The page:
dnstrace uses the standard DNS resolution algorithm, but follows all possible paths in the algorithm. It prints all responses it receives from DNS servers; it also prints warnings about slow servers, dead servers, misdelegated (``lame'') servers, and misformatted packets. dnstrace is similar in spirit to DOC and dnswalk but is much more effective than those tools at debugging resolution problems.
In versions 1.03 and above: You can pipe dnstrace through dnstracesort(1) for human-friendly output. dnstrace can take a long time to run, so standard procedure is to save its output in a file:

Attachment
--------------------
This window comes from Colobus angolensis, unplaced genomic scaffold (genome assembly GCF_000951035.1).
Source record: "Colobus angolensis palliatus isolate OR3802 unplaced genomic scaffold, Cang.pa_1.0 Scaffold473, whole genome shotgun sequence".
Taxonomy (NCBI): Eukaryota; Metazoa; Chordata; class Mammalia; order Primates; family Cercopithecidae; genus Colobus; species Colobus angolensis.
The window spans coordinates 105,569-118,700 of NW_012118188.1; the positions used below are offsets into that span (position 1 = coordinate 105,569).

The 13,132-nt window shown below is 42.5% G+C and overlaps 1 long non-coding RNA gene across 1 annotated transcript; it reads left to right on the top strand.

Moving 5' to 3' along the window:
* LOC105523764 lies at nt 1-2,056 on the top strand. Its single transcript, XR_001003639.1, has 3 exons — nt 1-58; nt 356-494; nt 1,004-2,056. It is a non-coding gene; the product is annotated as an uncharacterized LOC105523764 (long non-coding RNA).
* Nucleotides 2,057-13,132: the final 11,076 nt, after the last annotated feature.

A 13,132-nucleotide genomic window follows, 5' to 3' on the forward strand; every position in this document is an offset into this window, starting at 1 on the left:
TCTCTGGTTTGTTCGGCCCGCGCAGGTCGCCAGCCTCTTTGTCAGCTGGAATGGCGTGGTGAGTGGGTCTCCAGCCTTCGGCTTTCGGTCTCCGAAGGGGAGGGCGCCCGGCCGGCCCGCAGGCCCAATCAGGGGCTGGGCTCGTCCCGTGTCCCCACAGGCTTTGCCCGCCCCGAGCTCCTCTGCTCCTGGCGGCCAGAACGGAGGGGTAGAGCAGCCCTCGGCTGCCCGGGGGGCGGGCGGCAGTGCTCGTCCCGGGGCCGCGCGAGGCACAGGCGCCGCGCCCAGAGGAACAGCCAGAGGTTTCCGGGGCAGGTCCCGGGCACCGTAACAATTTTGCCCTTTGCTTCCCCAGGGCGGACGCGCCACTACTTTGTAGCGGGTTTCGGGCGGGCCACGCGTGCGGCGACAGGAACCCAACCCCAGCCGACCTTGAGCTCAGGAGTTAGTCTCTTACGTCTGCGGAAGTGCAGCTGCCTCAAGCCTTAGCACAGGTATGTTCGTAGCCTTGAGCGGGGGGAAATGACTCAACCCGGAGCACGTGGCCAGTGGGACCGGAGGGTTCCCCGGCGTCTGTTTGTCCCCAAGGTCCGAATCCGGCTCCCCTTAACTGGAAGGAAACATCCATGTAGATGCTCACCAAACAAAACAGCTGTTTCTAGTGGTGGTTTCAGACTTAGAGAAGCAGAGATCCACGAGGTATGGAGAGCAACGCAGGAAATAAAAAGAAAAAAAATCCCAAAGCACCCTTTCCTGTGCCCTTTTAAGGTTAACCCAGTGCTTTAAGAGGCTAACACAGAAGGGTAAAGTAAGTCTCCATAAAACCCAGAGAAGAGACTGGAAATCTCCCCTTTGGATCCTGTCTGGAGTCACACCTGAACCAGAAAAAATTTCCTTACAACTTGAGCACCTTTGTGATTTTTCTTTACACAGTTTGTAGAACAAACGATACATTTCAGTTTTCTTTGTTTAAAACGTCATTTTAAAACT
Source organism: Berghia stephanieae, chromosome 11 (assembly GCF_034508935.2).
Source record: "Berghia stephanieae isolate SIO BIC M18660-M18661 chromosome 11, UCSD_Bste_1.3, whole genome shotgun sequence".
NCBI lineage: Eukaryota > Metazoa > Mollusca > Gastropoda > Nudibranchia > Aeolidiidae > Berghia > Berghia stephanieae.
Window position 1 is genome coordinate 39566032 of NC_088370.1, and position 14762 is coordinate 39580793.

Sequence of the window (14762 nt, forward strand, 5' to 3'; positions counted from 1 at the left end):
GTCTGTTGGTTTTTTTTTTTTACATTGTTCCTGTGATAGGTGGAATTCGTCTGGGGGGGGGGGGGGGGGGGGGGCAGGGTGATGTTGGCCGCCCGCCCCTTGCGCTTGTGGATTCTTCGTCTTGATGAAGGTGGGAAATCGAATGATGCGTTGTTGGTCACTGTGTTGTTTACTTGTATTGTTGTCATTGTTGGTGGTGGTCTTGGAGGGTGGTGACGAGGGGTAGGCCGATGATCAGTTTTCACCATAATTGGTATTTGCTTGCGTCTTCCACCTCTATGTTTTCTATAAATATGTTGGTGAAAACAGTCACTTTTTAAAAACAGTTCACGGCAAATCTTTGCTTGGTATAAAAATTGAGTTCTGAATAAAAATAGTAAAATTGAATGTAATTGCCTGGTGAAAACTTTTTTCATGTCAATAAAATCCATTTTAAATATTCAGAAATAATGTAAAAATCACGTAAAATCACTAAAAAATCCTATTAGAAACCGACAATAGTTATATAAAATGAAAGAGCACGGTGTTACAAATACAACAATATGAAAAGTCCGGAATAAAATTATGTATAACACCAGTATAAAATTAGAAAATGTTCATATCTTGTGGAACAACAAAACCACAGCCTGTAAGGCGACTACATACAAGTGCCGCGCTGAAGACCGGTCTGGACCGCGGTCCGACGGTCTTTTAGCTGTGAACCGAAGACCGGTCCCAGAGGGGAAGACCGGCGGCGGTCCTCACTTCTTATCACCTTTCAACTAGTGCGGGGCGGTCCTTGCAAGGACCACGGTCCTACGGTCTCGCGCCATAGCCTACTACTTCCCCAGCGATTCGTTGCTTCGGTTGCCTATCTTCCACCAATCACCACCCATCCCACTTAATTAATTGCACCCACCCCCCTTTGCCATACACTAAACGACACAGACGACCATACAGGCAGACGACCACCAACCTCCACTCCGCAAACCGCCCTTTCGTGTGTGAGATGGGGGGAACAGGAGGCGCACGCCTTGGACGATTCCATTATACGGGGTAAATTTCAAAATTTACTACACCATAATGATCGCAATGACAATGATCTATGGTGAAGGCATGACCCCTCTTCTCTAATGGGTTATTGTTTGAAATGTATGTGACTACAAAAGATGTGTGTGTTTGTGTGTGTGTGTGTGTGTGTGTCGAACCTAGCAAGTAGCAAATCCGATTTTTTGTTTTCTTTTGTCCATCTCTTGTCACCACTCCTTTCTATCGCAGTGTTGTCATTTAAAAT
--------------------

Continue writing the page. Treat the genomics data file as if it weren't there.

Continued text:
dnstrace any www.aol.com a.root-servers.net > AOL &
Then you can run dnstracesort(1) to see the results so far:
dnstracesort < AOL | less
The dnstracesort(1) output uses ul codes for boldface and underline; these codes are displayed properly by less(1).
Beware that, as of January 2001, dnstrace produces more than 5 megabytes of output for the complete trace of cr.yp.to starting from all the root servers. It ends up sending more than 6000 queries to more than 200 different servers.